“Mr. Bright came up with the model called a Learning Center in 1982, and Castle was the first to do a Department of Education pilot program with state funding and endorsement from public-private partnerships,” Meyer says. “Today, there are 29 Learning Centers in the state —best-kept secrets — that get categorical funds.”

Castle’s reputation for performing arts training is so well known that in any given year, over 40 geographical exceptions are made to students wanting to enroll at the Kāne‘ohe campus.

What happens backstage is as much a part of Meyer’s passion and profession as taking a bow at curtain call.

“Once plays are selected, we apply for rights from royalty companies and pay a rights fee based on the theatre size, ticket prices and size of the company,” she states in describing the process.

“Then, we establish a budget and timeline for putting on the show. We assemble a team including costumer, choreographer, musical conductor (if needed) and technical crew,” she says. “I have to be producer (financial/managerial/ logistical), director (creative and performance execution) as well as stage manager in my job.”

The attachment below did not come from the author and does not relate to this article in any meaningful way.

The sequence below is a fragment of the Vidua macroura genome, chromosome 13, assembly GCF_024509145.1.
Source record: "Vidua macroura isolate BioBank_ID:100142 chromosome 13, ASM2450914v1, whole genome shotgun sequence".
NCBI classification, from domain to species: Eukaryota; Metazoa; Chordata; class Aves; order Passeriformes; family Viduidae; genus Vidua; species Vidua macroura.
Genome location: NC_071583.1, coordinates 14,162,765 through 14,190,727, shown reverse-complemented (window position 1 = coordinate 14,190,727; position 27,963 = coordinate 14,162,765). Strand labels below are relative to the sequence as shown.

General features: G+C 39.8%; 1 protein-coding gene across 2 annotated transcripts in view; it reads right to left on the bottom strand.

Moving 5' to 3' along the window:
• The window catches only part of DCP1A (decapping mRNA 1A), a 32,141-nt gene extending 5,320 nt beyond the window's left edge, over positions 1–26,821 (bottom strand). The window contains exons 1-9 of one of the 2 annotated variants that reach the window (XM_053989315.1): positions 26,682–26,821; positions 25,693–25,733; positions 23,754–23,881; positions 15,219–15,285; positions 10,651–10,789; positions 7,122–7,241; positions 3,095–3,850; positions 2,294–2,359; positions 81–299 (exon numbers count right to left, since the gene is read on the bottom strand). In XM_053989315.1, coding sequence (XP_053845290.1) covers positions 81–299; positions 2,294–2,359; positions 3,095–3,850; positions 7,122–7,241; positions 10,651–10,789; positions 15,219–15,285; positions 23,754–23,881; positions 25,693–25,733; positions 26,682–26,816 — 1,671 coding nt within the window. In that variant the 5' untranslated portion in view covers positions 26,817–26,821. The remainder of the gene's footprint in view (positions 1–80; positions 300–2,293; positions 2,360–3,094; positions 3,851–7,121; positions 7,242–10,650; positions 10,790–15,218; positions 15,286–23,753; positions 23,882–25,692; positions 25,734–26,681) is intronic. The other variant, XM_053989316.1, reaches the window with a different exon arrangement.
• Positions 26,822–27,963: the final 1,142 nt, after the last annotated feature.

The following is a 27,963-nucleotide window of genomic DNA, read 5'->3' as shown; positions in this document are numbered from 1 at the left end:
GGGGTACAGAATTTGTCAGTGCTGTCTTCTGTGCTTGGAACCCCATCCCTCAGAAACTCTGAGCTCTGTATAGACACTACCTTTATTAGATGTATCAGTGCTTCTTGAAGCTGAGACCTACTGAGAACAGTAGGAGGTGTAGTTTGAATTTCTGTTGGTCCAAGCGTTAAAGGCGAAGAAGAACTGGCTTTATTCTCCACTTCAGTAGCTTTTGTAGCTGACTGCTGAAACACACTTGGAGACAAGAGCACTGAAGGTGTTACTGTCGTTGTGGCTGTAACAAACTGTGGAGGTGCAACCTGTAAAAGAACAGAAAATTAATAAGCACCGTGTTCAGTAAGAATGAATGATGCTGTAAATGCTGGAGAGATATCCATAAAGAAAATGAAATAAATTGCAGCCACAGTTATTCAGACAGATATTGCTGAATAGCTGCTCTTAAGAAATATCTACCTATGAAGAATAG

“Oh, yes, and promoter-publicist, too,” she adds.

Casting is one of the most rigorous parts of the process.

Meyer’s production of Seussical Jr. will have a cast of 46 from nine public schools.

McKenzee Espiritu, 10, who plays Cat in the Hat, and Drew Bright (founder’s grandson), 10, as JoJo, are from Kāne‘ohe Elementary School. Eleven-year-old Moheni Matavale, who plays Horton the Elephant, hails from Parker Elementary School. Sixth-grader K’syn Parubrub-Kewalo, who vamps on stage as Gertrude McFuzz, comes from Pū‘ōhala Elementary.

Once cast, students devote hours to learning music, lyrics, scripts and choreography. Four weeks from opening, they are on stage in what is known as blocking when the director works out actors’

moves on stage for best position and visibility, lighting effects and dramatic presentation.

“All the elements on stage — actors, sets, props, crew — should move in perfect harmony with each other,” according to the director.

“It’s all about people telling their stories, sharing their emotions, and appealing to people’s hearts,” heralds Meyer. “I’m not here to prepare people for Broadway — although some have attained that goal. I’m here preparing them to be genuinely good citizens in whatever path life leads them. That’s as rewarding as it gets.”

To paraphrase Seuss, “A director’s faithful 100 percent.”

Seussical Jr. opens to the public this weekend (Feb. 23-25). Shows start at 7:30 p.m., Friday and Saturday, and 3 p.m. on Sunday at CPAC’s Ronald E. Bright Theater, 45-386 Kaneohe Bay Drive. Tickets at $12 (senior and military discounts available) are sold online at